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Foreign minister's ‘bullying’ of UN office decried

Wan-Hea Lee, country representative of the UN Office for the High Commissioner for Human Rights, speaks during a press conference in Phnom Penh last month.
Wan-Hea Lee, country representative of the UN Office for the High Commissioner for Human Rights, speaks during a press conference in Phnom Penh last month. Hong Menea

Foreign minister's ‘bullying’ of UN office decried

Observers yesterday characterised a threat by Foreign Minister Prak Sokhon to close the UN Office of the High Commissioner for Human Rights (OHCHR) field office in Cambodia as a dangerous act of brinkmanship, with many calling for donors to take a stand.

OHCHR’s memorandum of understanding (MoU) with the government expired last December. Since then, the government has been demanding a controversial rewording of the memorandum placing an emphasis on what it views as an established diplomatic doctrine of non-interference.

Earlier this month, in response to remarks by OHCHR country representative Wan-Hea Lee reported in the media, Sokhon issued a letter saying the human rights office’s activities were “not legitimate” while the MoU was expired.

Lee later said she shared the government’s disappointment with the way her comments were reported.

Then, on Friday, Sokhon issued a fresh salvo, writing an open letter to UN Human Rights Commissioner Zeid Ra’ad al Hussein threatening to shutter OHCHR’s Cambodia office if it did not sign the MoU by December 30.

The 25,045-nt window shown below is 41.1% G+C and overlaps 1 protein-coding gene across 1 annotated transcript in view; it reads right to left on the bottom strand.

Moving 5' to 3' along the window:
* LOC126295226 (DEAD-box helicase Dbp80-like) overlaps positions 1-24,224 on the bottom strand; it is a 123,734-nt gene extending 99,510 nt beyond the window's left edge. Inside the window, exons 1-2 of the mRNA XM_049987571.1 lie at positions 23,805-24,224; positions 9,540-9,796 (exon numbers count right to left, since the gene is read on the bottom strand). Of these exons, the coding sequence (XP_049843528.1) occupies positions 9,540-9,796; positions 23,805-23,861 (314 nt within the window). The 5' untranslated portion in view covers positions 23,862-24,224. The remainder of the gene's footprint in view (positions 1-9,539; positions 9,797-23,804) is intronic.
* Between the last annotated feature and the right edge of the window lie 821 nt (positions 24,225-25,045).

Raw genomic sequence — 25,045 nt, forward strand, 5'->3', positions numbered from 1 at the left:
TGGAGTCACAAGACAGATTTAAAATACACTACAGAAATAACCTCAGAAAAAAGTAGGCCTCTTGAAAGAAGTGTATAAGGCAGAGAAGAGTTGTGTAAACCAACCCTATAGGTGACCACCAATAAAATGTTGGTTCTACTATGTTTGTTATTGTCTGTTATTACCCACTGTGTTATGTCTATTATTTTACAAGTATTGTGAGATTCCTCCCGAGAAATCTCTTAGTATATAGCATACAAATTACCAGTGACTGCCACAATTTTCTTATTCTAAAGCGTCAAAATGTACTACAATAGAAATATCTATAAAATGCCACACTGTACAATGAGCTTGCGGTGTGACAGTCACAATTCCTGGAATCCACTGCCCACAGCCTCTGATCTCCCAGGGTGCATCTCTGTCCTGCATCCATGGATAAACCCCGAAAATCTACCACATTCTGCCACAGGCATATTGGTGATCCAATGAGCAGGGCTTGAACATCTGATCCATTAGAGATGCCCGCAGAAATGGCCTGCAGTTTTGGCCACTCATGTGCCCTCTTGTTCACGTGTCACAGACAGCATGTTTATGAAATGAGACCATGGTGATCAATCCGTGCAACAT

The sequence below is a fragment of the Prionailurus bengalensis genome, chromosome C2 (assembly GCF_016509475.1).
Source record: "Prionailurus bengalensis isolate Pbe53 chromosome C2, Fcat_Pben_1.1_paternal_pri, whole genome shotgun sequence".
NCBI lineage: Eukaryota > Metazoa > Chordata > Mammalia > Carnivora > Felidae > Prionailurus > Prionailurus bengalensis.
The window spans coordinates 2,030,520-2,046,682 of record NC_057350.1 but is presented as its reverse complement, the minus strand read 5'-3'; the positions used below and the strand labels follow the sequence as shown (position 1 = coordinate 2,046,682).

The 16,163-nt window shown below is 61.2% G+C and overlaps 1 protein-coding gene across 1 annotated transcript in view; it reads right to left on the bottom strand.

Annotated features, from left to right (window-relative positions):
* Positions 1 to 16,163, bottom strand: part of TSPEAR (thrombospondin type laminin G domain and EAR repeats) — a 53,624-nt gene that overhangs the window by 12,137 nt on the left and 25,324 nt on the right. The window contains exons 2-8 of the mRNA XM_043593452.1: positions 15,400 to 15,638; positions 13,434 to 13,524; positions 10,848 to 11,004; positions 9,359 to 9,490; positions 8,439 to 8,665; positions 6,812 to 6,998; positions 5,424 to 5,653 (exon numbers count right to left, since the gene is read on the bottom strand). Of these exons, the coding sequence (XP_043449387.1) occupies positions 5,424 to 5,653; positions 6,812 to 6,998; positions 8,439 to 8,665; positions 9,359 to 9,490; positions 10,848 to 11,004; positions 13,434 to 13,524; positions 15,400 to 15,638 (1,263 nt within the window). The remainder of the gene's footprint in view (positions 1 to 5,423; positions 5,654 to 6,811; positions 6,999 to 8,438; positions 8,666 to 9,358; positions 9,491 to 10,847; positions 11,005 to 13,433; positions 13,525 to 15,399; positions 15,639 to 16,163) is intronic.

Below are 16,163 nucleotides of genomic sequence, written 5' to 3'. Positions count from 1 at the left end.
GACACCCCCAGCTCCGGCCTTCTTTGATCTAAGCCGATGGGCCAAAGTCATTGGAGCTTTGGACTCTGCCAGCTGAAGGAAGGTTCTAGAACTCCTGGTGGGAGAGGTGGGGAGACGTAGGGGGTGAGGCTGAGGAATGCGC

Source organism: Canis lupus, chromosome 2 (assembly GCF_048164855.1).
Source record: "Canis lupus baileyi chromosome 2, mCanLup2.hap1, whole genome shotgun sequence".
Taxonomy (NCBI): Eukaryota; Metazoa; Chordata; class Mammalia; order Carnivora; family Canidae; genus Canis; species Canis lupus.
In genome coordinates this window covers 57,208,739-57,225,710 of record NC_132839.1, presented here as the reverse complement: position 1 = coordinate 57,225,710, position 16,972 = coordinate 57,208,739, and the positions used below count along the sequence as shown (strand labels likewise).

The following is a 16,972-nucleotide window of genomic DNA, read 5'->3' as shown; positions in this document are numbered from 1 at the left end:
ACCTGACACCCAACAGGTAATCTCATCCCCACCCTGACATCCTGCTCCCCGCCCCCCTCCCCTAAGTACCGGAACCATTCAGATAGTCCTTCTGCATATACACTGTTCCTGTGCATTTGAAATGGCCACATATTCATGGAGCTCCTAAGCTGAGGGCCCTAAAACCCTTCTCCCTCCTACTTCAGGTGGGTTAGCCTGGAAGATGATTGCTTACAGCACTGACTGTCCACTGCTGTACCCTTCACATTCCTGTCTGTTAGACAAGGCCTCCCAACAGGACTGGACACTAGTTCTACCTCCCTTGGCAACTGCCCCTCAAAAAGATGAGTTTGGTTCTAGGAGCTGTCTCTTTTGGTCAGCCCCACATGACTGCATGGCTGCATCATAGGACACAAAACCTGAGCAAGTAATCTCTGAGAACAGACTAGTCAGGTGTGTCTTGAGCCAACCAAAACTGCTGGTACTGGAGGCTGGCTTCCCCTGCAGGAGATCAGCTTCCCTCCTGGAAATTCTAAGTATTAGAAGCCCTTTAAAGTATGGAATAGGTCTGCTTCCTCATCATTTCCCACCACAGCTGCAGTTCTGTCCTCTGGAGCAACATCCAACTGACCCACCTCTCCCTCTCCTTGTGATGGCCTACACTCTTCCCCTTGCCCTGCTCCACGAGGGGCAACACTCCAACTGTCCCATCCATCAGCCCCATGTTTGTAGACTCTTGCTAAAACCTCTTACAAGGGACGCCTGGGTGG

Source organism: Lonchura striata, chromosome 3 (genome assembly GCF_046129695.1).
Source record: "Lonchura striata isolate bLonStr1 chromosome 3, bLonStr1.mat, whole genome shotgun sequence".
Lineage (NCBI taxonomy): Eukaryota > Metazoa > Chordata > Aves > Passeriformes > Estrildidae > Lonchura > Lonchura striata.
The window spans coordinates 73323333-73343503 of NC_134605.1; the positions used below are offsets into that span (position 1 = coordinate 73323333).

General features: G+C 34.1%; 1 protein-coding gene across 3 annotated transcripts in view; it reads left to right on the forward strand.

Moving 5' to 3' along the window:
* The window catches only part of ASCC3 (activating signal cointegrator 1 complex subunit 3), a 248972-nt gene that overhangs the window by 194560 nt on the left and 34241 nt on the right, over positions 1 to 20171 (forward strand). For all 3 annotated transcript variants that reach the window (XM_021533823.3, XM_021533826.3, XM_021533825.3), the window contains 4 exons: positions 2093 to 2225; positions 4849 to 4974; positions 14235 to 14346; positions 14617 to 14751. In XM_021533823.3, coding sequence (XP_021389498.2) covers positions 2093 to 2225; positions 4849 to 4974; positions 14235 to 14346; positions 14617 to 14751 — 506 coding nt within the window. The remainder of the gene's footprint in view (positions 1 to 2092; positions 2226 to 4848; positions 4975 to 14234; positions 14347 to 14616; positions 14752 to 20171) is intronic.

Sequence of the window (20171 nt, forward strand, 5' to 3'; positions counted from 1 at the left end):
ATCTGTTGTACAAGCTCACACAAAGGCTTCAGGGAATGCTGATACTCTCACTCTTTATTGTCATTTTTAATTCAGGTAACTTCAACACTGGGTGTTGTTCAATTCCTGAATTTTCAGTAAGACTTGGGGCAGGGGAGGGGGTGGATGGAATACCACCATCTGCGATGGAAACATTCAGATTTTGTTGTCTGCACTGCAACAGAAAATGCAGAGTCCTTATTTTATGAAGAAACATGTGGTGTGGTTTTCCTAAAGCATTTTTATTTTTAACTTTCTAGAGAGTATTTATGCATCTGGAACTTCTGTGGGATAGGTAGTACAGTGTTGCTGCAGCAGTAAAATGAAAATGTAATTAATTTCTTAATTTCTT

Human Rights Watch’s deputy Asia director Phil Robertson yesterday described Sokhon’s letter as presenting “a challenge to the entire UN mandate on human rights”.

“The UN and government donors need to fight tenaciously to defend this office because Cambodia’s rights record has taken a huge dive for the worse,” Robertson said via email. “The loss of the office would be a disaster for Cambodian civil society, tearing down the last international barrier to Hun Sen’s predatory attacks on anyone who dares raise their voice against his schemes.

“[The government is] playing both a short and a long game, aiming to either get the office out now or setting it up so it is easier to get the office out later.”

Andrea Giorgetta, director of the Southeast Asia desk for the International Federation for Human Rights, echoed Robertson’s call for the international community to speak out, and said that the loss of the OHCHR country office “would have disastrous consequences for the Cambodian people”.

Sam Zarifi, regional director for the International Commission of Jurists, said in an email that Sokhon’s letter was “a pretty blatant attempt at bullying the international community” into muting its criticism of the government.

“It’s crucial for the entire UN mechanism and its Member States . . . [to] stand up to the Cambodian government’s bullying,” Zarifi said, while noting that closing the OHCHR field office would do little to hamper the UN’s ability to monitor the human rights situation in Cambodia.

Meanwhile, OHCHR spokesperson Ravina Shamdasani said discussions with the government were ongoing: “The presence of OHCHR in any country depends on the agreement of the host country and we are looking forward to continuing to discuss with the Government the continuing presence of OHCHR in the country.”

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